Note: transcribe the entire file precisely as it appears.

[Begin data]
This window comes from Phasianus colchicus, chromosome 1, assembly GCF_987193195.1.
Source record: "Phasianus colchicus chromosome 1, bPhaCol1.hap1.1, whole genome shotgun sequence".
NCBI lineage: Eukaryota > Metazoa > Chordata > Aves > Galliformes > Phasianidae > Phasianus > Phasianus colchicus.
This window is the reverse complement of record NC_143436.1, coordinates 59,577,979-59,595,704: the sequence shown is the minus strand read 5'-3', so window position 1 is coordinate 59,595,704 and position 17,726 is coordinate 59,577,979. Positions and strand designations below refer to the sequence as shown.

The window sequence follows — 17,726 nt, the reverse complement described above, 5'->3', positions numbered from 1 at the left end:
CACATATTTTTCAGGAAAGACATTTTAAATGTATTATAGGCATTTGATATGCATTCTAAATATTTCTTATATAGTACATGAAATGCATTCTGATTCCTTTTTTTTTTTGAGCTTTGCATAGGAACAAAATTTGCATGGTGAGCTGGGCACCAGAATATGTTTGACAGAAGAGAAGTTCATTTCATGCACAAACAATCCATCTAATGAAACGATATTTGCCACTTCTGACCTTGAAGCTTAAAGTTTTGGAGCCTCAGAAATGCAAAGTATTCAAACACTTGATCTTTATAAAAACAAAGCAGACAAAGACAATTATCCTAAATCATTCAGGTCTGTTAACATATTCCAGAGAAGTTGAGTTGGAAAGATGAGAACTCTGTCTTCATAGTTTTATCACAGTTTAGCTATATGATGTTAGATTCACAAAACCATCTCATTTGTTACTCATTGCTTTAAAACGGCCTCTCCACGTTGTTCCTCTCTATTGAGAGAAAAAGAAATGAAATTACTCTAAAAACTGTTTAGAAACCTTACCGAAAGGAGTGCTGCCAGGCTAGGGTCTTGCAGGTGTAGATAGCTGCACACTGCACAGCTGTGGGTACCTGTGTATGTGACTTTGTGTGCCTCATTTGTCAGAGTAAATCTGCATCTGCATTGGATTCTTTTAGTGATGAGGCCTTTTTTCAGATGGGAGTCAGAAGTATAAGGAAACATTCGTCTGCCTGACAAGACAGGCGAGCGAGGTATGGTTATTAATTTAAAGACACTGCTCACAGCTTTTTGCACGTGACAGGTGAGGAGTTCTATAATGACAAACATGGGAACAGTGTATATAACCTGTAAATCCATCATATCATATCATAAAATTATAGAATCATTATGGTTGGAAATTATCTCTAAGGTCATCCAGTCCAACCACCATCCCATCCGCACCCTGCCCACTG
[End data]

This window comes from Phasianus colchicus, chromosome 1, assembly GCF_987193195.1.
Source record: "Phasianus colchicus chromosome 1, bPhaCol1.hap1.1, whole genome shotgun sequence".
NCBI lineage: Eukaryota > Metazoa > Chordata > Aves > Galliformes > Phasianidae > Phasianus > Phasianus colchicus.
This window is the reverse complement of record NC_143436.1, coordinates 59,577,979-59,595,704: the sequence shown is the minus strand read 5'-3', so window position 1 is coordinate 59,595,704 and position 17,726 is coordinate 59,577,979. Positions and strand designations below refer to the sequence as shown.

The window sequence follows — 17,726 nt, the reverse complement described above, 5'->3', positions numbered from 1 at the left end:
CACATATTTTTCAGGAAAGACATTTTAAATGTATTATAGGCATTTGATATGCATTCTAAATATTTCTTATATAGTACATGAAATGCATTCTGATTCCTTTTTTTTTTTGAGCTTTGCATAGGAACAAAATTTGCATGGTGAGCTGGGCACCAGAATATGTTTGACAGAAGAGAAGTTCATTTCATGCACAAACAATCCATCTAATGAAACGATATTTGCCACTTCTGACCTTGAAGCTTAAAGTTTTGGAGCCTCAGAAATGCAAAGTATTCAAACACTTGATCTTTATAAAAACAAAGCAGACAAAGACAATTATCCTAAATCATTCAGGTCTGTTAACATATTCCAGAGAAGTTGAGTTGGAAAGATGAGAACTCTGTCTTCATAGTTTTATCACAGTTTAGCTATATGATGTTAGATTCACAAAACCATCTCATTTGTTACTCATTGCTTTAAAACGGCCTCTCCACGTTGTTCCTCTCTATTGAGAGAAAAAGAAATGAAATTACTCTAAAAACTGTTTAGAAACCTTACCGAAAGGAGTGCTGCCAGGCTAGGGTCTTGCAGGTGTAGATAGCTGCACACTGCACAGCTGTGGGTACCTGTGTATGTGACTTTGTGTGCCTCATTTGTCAGAGTAAATCTGCATCTGCATTGGATTCTTTTAGTGATGAGGCCTTTTTTCAGATGGGAGTCAGAAGTATAAGGAAACATTCGTCTGCCTGACAAGACAGGCGAGCGAGGTATGGTTATTAATTTAAAGACACTGCTCACAGCTTTTTGCACGTGACAGGTGAGGAGTTCTATAATGACAAACATGGGAACAGTGTATATAACCTGTAAATCCATCATATCATATCATAAAATTATAGAATCATTATGGTTGGAAATTATCTCTAAGGTCATCCAGTCCAACCACCATCCCATCCGCACCCTGCCCACTG